Survivor Tom back at home
RECOVERED from a deadly infection that has only a 60 per cent survival rate, Beechworth Bakery founder Tom O’Toole is happy to be home and back on his feet after spending five weeks in three hospitals.
His return to good health meant the 66 year-old, awarded an Order of Australia in June, was able to receive the medal at an investiture ceremony held at Government House in Melbourne this week.
The infection - picked up in his lower left leg through a scratch when working in the garden - started a gruesome ordeal that began in Port Hedland, Western Australia where he was giving a motivational talk.
Returning home three weeks ago, Mr O’Toole said he felt better than ever and was glad that his wife Christine could be with him all the way.
She had immediately dashed from Beechworth to be by his side after he had taken himself to Port Hedland hospital where doctors discovered the infection called necrotizing fasciitis that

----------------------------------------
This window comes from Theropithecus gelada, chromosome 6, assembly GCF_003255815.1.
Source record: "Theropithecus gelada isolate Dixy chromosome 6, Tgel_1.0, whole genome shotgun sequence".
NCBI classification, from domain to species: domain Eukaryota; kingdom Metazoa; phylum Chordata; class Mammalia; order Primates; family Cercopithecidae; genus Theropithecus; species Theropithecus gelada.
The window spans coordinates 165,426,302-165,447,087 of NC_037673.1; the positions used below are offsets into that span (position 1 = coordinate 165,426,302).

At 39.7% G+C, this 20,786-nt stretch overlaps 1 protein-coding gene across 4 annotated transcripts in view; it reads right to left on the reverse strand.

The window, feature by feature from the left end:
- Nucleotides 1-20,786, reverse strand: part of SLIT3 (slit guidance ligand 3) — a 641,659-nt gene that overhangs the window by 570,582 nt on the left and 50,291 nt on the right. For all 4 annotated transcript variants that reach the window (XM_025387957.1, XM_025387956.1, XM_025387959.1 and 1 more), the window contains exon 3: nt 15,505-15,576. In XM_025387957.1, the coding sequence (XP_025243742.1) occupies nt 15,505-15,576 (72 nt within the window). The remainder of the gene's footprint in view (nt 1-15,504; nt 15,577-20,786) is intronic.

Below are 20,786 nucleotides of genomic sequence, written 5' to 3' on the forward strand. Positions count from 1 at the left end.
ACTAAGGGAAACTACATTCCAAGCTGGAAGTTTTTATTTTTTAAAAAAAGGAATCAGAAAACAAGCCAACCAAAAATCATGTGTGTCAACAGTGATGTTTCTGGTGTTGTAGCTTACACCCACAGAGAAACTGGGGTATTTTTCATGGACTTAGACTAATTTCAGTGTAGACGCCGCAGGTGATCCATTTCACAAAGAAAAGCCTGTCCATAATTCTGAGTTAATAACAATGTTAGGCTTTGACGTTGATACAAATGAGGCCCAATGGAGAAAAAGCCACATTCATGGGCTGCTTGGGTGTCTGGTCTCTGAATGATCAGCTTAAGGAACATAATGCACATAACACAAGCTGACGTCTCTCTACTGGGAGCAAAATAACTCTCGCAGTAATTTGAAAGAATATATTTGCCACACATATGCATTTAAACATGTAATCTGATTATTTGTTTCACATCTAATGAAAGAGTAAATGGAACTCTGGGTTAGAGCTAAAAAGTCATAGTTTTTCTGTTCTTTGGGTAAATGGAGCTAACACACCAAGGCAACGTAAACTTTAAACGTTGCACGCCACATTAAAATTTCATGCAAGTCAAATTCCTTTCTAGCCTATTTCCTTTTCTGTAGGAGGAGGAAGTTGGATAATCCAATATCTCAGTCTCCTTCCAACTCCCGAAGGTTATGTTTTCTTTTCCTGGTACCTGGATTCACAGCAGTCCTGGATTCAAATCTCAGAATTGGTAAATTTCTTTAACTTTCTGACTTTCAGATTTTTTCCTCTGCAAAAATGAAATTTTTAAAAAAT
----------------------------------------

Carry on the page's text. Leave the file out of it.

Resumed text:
kills the body’s soft tissue.He was rushed from there to Royal Perth Hospital by the Royal Flying Doctor Service for specialist emergency treatment.With the risk of losing his life or his leg, Mr O’Toole said medical staff had acted quickly.Reconstruction of his leg began after a huge section of his lower limb had been stripped by the flesh-eating bacteria.Surgeries with six skin grafts followed with a wound vacuum system used in the recovery process.“They call the vacuum a miracle machine,” Mr O’Toole said.“A 125-pound pressure vacuum tube was stuck into dead tissue that made the muscle and tissue grow from the inside out.”Wanting to return to Victoria, Mr O’Toole said he transferred to the Northern Hospital in Epping where the treatment continued.Back to leading a normal life, Mr O’Toole said he could travel around Australia, but overseas plans had to be curtailed for the time being.BACK TO GOOD HEALTH: Beechworth Bakery founder Tom O’Toole OAM, is happy to be back home.